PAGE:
Trained firemen soon found they had no control over the thousands of workers.  Disorganization ruled.  There was no communication.  Radio dispatches were years away.  There were no weather reports regarding wind of anything else as was the case at Yarnell.  The Griffith Park workers were left to their own devices.  Some fled, others stayed and did more damage than good.  The fire was soon put out.  The burned area amounted to only about 47 acres.

Later, a Coroner’s Inquest panel of 9 firefighting experts said most of the deaths were not caused by the original fire.  They were caused by workers lighting ill-concenived “back-fires” that turned on them.

In an order to save face, it may behoove federal, state and local officials in Arizona to downplay the Yarnell Fire by pointing to the Griffith Park fire as far worse.  But a close inspection of the facts will tell the discerning fact-finder otherwise.


Yarnell Hill: Hardly a place for tragedy

I’ve driven many a time up Yarnell Hill, stopping for breakfast at the little town of Yarnell, then across Peeples Valley, on my way to or from Prescott.  But not once did I ever think it possible a catastrophe of such magnitude could occur in these idyllic mountains of gray granite boulders and chaparral.  It is hard to get the mind around 19 firefighters killed in a single swoop up there.  Yet that’s what happened on June 30 during the Yarnell Hill Fire.

The road up Yarnell Hill is not well-known, even to Arizonans.  At least it wasn’t until yesterday, when on a late Sunday afternoon winds from an approaching thunderstorm took a dramatic turn south, trapping the Granite Mountain Hotshots in a fiery burst.

The switchback road, or state Highway 89, is the backdoor to Prescott from Phoenix and other points south.  And it is the best choice for those few who prefer a scenic route to the other major track, bland Interstate 17 and Arizona 69 far to the east, which is shorter and faster.

On weekends, you’ll often find the road filled with riders on motorcycles driven at low speeds, as they enjoy a relaxing trip through the mountains, the Weavers to the south and later approaching Prescott  the pine-topped Bradshaws.  Traversing the hair-pin curves among beautiful stands of Ponderosa, more than one rider has driven off the pavement and into trouble.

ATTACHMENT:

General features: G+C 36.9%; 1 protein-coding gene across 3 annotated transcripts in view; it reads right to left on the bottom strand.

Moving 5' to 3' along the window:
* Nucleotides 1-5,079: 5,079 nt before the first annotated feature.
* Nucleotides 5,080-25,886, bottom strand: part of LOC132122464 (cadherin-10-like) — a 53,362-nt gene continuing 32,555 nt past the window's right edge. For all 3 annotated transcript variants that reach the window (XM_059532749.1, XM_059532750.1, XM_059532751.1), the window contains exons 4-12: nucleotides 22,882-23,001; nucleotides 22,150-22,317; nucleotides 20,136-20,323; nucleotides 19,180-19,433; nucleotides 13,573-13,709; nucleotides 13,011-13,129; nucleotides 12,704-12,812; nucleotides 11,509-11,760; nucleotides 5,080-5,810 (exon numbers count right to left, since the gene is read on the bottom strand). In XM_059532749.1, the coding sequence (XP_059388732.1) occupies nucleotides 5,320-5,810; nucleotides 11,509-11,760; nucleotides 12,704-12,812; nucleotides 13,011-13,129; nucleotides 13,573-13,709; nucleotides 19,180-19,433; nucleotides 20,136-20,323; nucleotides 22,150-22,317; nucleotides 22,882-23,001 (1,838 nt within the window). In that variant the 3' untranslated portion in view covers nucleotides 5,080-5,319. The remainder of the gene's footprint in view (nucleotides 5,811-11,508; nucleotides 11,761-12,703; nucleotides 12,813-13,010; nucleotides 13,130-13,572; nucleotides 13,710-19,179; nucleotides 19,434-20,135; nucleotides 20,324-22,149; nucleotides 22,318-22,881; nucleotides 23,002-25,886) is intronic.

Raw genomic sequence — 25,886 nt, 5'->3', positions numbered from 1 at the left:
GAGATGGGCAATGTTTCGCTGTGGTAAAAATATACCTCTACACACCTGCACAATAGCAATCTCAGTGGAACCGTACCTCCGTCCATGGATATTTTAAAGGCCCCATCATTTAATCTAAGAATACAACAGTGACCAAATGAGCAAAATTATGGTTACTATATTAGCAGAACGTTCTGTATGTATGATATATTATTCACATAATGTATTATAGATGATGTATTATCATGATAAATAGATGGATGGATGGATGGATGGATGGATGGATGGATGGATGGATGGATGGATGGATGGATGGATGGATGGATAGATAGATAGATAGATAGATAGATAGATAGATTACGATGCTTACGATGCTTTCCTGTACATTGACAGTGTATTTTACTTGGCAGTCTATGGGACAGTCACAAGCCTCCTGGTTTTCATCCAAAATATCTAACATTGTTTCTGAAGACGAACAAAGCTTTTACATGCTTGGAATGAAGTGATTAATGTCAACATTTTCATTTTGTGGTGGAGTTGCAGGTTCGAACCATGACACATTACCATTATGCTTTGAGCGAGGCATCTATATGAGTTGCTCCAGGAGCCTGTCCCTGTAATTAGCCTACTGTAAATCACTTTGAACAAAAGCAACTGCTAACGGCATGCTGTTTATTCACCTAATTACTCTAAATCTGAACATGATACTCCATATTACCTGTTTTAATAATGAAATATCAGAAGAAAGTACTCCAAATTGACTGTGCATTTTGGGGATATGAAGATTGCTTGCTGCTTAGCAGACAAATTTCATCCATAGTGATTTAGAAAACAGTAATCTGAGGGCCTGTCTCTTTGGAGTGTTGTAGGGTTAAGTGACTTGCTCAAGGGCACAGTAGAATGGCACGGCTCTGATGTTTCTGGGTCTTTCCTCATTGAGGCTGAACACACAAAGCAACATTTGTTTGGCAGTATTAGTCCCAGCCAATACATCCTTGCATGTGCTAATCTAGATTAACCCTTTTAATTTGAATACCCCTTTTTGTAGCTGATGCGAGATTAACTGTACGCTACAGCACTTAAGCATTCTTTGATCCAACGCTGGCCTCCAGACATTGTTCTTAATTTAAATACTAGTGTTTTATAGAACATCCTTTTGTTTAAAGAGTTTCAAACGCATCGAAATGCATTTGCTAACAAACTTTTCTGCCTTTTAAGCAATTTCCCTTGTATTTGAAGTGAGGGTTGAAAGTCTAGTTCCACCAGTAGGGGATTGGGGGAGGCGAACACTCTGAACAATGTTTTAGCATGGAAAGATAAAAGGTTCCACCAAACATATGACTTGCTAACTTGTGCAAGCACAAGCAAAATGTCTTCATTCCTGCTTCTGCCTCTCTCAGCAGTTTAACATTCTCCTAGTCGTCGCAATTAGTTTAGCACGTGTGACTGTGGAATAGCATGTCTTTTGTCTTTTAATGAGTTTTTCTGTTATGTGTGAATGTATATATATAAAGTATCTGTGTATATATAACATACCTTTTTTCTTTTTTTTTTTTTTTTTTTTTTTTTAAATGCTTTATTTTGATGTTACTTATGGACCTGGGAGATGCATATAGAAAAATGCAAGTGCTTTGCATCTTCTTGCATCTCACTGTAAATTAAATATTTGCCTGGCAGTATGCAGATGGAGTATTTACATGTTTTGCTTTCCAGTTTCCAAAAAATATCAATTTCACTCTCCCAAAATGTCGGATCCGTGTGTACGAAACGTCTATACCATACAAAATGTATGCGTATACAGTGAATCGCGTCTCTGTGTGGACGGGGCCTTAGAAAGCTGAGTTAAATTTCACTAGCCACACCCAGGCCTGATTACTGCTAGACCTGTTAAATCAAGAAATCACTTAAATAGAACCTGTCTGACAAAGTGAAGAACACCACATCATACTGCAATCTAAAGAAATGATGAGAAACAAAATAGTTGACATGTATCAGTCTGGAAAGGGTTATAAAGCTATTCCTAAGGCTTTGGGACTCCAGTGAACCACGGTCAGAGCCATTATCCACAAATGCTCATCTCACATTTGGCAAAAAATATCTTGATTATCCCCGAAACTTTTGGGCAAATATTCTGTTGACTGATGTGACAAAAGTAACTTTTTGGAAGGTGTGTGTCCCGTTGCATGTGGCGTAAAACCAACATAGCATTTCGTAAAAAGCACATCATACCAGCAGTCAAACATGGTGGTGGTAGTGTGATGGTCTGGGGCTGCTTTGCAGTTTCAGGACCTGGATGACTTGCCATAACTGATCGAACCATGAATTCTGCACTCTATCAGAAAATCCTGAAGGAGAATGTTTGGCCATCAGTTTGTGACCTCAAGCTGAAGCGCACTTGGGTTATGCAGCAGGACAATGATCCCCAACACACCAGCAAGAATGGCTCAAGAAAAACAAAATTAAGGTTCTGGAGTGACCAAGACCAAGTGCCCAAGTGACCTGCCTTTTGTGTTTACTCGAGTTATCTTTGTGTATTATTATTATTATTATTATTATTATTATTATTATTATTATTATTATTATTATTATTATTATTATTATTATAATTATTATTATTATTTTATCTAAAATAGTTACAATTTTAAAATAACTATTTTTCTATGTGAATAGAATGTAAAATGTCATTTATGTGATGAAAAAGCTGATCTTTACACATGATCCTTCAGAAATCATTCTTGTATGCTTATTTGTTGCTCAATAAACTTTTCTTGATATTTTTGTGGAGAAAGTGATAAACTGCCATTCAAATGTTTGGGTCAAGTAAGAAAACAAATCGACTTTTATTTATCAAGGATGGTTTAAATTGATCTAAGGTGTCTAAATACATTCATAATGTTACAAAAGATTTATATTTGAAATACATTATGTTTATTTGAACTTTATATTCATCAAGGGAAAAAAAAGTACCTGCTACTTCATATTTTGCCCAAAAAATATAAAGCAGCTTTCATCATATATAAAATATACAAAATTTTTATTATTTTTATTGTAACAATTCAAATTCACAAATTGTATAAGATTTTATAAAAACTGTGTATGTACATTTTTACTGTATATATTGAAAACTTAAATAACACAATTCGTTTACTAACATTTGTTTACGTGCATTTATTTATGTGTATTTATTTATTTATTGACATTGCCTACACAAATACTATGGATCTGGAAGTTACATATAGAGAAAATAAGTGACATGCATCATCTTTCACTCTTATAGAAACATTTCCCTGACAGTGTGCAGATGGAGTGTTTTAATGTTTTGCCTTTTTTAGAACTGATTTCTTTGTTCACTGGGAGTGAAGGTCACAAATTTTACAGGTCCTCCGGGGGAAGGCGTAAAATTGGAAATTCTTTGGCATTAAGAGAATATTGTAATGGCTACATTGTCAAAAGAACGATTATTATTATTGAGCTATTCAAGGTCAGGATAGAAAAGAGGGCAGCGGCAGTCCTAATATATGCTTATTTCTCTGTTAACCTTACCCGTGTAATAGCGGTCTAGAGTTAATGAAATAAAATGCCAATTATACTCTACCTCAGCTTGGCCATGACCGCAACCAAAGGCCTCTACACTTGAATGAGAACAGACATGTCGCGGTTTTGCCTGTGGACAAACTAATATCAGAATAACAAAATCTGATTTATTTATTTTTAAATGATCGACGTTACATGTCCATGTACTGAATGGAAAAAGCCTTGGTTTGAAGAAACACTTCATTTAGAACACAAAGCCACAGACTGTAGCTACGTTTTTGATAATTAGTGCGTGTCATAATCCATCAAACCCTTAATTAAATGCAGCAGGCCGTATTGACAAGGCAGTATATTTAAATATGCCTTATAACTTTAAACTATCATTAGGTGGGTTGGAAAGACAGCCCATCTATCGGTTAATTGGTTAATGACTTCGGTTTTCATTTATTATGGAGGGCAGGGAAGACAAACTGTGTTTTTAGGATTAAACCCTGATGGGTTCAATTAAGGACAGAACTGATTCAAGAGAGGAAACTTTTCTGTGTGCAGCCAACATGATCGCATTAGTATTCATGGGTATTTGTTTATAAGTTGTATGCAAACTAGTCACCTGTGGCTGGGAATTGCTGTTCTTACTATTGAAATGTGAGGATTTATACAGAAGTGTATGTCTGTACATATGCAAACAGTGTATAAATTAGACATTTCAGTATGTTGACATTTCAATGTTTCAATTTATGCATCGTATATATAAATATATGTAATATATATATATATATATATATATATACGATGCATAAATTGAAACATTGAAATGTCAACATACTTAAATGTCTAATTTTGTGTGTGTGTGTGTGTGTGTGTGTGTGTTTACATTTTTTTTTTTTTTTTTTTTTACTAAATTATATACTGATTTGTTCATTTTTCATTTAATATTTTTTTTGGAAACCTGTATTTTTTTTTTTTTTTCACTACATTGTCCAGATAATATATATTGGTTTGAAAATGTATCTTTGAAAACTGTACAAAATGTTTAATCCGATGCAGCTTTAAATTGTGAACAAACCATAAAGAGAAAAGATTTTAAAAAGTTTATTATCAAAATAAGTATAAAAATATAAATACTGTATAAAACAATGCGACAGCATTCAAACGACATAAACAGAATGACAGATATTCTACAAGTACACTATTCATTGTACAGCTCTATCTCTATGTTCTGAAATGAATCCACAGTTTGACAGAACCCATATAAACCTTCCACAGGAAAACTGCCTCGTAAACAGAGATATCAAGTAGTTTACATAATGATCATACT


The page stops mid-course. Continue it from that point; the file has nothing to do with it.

From the top of Yarnell Hill, you can see 80 miles or more, almost to Phoenix.  Over just 8 miles, the road rises sharply about 1,700 feet off the desert floor from the old mining town of Congress up to another wee town called Yarnell, which rests under the area landmark, a mesa called Antelope Hill.

On the way up to Yarnell, you find the foundation of an old restaurant with once-magnificent views of the desert below and a turn-out to a grand vista.  The restaurant ruins are no doubt a testament to changing times and “progress,” when people chose speed and expediency of the Interstate to beauty.

In the evenings, as the sun subsides, the views from up here are other-worldly.  You can look down on Arizona as it has always looked and take in the aroma of history.

Rich Hill sets just below.  Huge nuggets of gold were reported to have been discovered on top by among others Jack Swilling, one of the founders of Phoenix.

On the horizon to the south, there is distinctive Vulture Peak, a large volcanic plug near Vulture Mine, the most famous Arizona gold mine of Territorial days.

Snaking below to the southeast is the historic Hassayampa River.  It is dry in most places for much of the year.  The first white men to venture into central Arizona, the Walker Party in 1863, followed the river upstream in search of gold.  Their settlement, Prescott, became Arizona Territory’s first capital.

Just over the dry hills from Yarnell, and out of sight, is the scene of one of the biggest dam disasters in the West.  A large free-masonry dam south of the village of Walnut Grove burst in February of 1890 and killed about 50 people downstream.

In olden times, traveling up and down Yarnell Hill was avoided like the plague.  It was way too steep and rugged.  The old stagecoach road between Prescott and Phoenix, via Wickenburg and the Vulture Mine, circumvented Yarnell Hill to the west, through Date Creek and a no-man’s land once filled with danger, particularly from Indian ambushes at places like Bell’s Canyon.

The first road on Yarnell Hill was built in 1872.

The project was first discussed in June of that year as a toll road.  Several men, including noted Peeples Valley pioneer, Charles Genung, established a company to raise $5,000 for funding.  They planned to sell 200 shares of stock at $25 a share.  Like I-17 in modern times, the route would be shorter and faster — and likely become the most traveled route between Prescott and Phoenix.

The road went by several names.  The Genung Cut-Off and Antelope Hill were the most used before “Yarnell Hill.”  By early 1873, the route was used by light wagons but was still too rough for the larger ones moving freight.  Later, the Genung route was abandoned for a nicely paved highway to the southwest.

With the tragedy of June 30, this land of history and beauty is receiving a more dire reputation than it deserves.